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Meet Artist Phillemon Hlungwani

 Meet Artist Phillemon Hlungwani

Ku Saseka Ka Swona Mbuya 2 (2019).


Phillemon Hlungwani is recognised as one of the most accomplished contemporary artists now working in South Africa.

Known predominantly for his large-scale charcoal drawings depicting scenes from rural life and formal and informal settlements, his work is rooted deeply in a sense of community and the traditional values that endure there.

Many of his recent drawings include proverbs in his first language – xiTsonga – as ­titles.

These proverbs are often difficult to translate into English but they communicate an essential moral idea – showing how members of a particular community are either sustaining or betraying the values of the people living there.

Ku xonga ka nwansati i mi ntirho leyi nene. (Version 1)

The people are inseparable from their environment, although his more recent images have introduced colour into the clothing of his protagonists to help them stand out in all their vibrancy and humanity.

The scenes he depicts are usually full of motion and life – the characters bursting with thoughts, opinions and yearnings, which are communicated further through the arcs and lines that weave the different parts of each drawing together. Everything is connected.

There is no distinction between the internal or the external, the animate or inanimate, the material or the spiritual.

Ndlela hi komba hi lava va nga rhanga va yi famba. (Version 1)

As a boy, Hlungwani used to herd goats and cattle and look after chickens – and this relationship with the animal world is often present in his work. Trees were also a source of shade and food – both for animals and people – as well as providing places for community debates, ceremonies and prayer.

Sometimes, as in the work entitled Vutlarhi bya lava kulu ka hina (The Wisdom of the Old People), trees embody and stand for the human – carrying in their roots and leaves and fruit all that has passed beneath them.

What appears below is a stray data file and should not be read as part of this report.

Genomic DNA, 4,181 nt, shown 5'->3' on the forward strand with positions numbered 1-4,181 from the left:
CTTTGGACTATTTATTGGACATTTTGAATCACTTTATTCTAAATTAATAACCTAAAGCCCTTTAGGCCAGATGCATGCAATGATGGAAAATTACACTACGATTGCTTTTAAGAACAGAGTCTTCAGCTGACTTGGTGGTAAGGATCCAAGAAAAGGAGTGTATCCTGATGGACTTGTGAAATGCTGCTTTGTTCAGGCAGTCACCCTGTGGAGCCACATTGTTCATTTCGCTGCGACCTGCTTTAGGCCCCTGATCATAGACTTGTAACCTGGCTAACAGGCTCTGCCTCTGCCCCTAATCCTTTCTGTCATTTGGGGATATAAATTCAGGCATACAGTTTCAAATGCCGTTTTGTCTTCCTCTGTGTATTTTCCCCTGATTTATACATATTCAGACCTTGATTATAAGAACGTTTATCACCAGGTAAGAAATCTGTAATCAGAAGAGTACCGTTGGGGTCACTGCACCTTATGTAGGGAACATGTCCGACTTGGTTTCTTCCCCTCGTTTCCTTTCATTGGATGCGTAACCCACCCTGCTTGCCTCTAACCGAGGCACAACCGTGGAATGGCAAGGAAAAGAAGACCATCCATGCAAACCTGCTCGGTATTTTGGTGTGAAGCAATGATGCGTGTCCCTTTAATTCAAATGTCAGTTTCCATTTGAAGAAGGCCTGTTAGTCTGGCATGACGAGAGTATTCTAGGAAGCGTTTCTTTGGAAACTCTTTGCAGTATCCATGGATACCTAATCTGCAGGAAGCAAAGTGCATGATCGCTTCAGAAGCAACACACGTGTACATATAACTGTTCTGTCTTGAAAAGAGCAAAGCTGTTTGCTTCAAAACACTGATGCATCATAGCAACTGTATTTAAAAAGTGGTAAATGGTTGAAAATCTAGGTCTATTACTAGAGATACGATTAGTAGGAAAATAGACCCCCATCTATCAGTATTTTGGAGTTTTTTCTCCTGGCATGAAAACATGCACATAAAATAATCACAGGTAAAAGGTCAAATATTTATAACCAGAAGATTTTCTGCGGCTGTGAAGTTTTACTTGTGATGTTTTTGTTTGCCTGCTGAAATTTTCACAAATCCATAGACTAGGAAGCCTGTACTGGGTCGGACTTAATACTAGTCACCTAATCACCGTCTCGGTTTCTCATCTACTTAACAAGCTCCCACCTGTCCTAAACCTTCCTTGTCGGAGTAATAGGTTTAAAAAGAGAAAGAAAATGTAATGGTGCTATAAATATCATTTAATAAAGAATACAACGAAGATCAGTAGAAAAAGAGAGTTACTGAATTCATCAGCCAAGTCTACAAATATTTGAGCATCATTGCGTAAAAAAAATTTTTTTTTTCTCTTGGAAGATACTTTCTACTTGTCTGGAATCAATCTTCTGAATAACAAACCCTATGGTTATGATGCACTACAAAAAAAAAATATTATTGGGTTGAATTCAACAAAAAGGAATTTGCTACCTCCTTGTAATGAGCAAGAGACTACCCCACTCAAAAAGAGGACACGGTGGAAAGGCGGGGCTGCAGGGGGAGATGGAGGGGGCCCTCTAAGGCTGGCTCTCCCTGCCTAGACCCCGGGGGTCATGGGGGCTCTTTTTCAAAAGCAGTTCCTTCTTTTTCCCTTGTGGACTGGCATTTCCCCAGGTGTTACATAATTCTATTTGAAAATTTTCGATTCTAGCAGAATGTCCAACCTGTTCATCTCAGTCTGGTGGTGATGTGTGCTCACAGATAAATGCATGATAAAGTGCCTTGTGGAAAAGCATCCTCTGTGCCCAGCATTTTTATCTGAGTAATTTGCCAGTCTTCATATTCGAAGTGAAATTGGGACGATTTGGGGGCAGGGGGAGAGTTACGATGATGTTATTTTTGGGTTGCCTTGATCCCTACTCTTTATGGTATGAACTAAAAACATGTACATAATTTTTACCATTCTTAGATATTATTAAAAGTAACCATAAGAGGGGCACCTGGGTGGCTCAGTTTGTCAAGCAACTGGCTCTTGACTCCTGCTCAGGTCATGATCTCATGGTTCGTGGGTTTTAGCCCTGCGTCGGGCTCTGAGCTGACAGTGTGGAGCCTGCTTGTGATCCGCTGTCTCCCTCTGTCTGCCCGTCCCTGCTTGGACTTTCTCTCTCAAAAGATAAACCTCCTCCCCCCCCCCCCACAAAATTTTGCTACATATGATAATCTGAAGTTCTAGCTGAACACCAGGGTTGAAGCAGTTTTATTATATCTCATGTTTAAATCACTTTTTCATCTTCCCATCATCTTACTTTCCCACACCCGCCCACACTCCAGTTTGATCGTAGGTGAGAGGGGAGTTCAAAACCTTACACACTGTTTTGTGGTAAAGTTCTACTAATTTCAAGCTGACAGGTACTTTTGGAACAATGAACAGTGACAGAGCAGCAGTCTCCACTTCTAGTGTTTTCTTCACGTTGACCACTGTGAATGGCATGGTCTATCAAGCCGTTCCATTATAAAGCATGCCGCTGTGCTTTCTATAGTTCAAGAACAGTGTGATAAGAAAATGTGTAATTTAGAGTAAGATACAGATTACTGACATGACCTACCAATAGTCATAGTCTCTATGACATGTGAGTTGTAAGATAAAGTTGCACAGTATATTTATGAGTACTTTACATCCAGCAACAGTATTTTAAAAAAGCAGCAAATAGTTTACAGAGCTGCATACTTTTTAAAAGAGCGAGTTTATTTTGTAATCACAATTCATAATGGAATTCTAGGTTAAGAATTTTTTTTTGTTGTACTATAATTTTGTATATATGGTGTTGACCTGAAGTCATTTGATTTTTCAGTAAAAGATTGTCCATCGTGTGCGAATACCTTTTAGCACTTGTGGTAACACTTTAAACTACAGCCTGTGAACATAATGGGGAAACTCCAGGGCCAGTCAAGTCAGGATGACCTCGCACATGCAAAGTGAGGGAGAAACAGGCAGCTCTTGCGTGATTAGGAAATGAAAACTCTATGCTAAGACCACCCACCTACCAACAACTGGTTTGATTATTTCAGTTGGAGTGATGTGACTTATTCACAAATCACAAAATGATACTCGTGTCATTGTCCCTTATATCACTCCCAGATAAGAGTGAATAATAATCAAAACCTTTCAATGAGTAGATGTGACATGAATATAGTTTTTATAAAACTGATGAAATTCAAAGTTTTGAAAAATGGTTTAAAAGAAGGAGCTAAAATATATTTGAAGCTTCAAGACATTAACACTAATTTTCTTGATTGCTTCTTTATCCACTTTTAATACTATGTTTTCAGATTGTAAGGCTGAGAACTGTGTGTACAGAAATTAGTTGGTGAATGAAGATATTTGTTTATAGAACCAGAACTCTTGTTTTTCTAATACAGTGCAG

Hlungwani is suggesting throughout his work that people who live in the simplest places with few possessions can still lead good, dignified lives and remain happy.

They may have places to go and things to do, but they know who they are – where they have come from and where they are going.

Early life and education

Hlungwani was born in Thomo Village, Giyani, in the Limpopo Province, where he attended Thomo Primary School and Hanyani Thomo High School, where he developed his skills under the guidance of his art teacher, motivator and friend Muxe Moses Mthombeni – and Queen Mtileni.

Having attained an A for Art in Matric, Hlungwani studied at the Johannesburg Art Foundation before studying printmaking under the mentorship of Kim Berman, the late Nhlahla Xaba and Osiah Masukameng at the Artist Proof Studio.

Selborn Street and 11th Avenue ALEX. (Version 1)

Hlungwani later completed a teacher’s training course in Art at the WITS School of Art.

He has since been based at the Artist Proof Studio, where he has facilitated classes, been a unit manager for papermaking and was the coordinator for community outreach and special projects at the studio. He has also worked in a range of advisory and mentoring projects.

Sponsored by the prestigious Ampersand Foundation Fellowship, Hlungwani went on an extensive study tour of printmaking studios in the United States.

In addition to his drawing and graphic work, Hlungwani has completed and facilitated many wall murals including the mural at the Standard Bank Art Gallery (for the Picasso in Africa exhibition) and the mural for Bell Dewar and Hall.

Ku xura i ku tirha (Version 1)

He has also been commissioned by the JDA (Johannesburg Development Agencies), MTN and the South African Governmental offices.

Awards include winning the King Korn competition (2000 and 2001) and the SABC Radio Station Munghana Lonene FM Log Design Award (2003).

He was also one of the finalists for the Absa Gallery competition in 2001, 2002 and 2009.

See more of his works here.

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Ray Maota